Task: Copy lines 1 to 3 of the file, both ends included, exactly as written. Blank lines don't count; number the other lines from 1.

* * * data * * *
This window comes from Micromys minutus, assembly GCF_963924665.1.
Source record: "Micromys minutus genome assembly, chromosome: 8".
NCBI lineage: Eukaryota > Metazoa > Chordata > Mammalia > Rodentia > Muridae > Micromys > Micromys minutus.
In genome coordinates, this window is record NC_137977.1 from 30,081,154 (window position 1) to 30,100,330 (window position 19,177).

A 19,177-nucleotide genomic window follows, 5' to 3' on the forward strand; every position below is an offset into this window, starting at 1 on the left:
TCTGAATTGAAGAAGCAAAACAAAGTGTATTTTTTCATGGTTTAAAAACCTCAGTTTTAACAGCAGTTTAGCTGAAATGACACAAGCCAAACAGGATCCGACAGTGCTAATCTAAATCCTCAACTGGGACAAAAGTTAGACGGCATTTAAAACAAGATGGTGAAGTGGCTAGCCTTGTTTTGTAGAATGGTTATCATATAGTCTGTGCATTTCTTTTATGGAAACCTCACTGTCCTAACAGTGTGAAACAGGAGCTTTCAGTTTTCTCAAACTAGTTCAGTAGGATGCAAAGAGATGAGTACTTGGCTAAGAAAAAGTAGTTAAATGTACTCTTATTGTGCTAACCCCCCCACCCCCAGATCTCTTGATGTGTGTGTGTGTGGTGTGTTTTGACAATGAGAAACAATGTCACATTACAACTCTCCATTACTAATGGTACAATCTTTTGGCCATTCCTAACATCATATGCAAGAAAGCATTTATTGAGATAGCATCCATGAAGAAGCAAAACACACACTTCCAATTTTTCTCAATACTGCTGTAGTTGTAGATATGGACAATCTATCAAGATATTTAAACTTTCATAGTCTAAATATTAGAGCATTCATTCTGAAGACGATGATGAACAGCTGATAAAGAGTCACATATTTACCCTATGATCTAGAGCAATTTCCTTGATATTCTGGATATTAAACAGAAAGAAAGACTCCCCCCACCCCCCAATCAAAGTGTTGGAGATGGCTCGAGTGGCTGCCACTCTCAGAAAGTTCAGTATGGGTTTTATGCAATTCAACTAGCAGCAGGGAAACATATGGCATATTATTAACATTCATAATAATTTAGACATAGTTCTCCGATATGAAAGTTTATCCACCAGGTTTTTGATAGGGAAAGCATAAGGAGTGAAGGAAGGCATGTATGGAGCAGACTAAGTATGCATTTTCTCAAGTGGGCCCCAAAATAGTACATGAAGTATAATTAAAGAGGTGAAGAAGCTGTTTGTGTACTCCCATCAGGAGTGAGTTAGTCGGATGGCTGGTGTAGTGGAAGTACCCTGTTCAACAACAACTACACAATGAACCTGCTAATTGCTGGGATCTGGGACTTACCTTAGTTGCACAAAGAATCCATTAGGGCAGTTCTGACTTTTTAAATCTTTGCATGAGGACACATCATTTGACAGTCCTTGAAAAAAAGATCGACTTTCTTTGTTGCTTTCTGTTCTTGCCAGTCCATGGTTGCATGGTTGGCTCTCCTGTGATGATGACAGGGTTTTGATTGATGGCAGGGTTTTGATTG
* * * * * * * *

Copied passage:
This window comes from Micromys minutus, assembly GCF_963924665.1.
Source record: "Micromys minutus genome assembly, chromosome: 8".
NCBI lineage: Eukaryota > Metazoa > Chordata > Mammalia > Rodentia > Muridae > Micromys > Micromys minutus.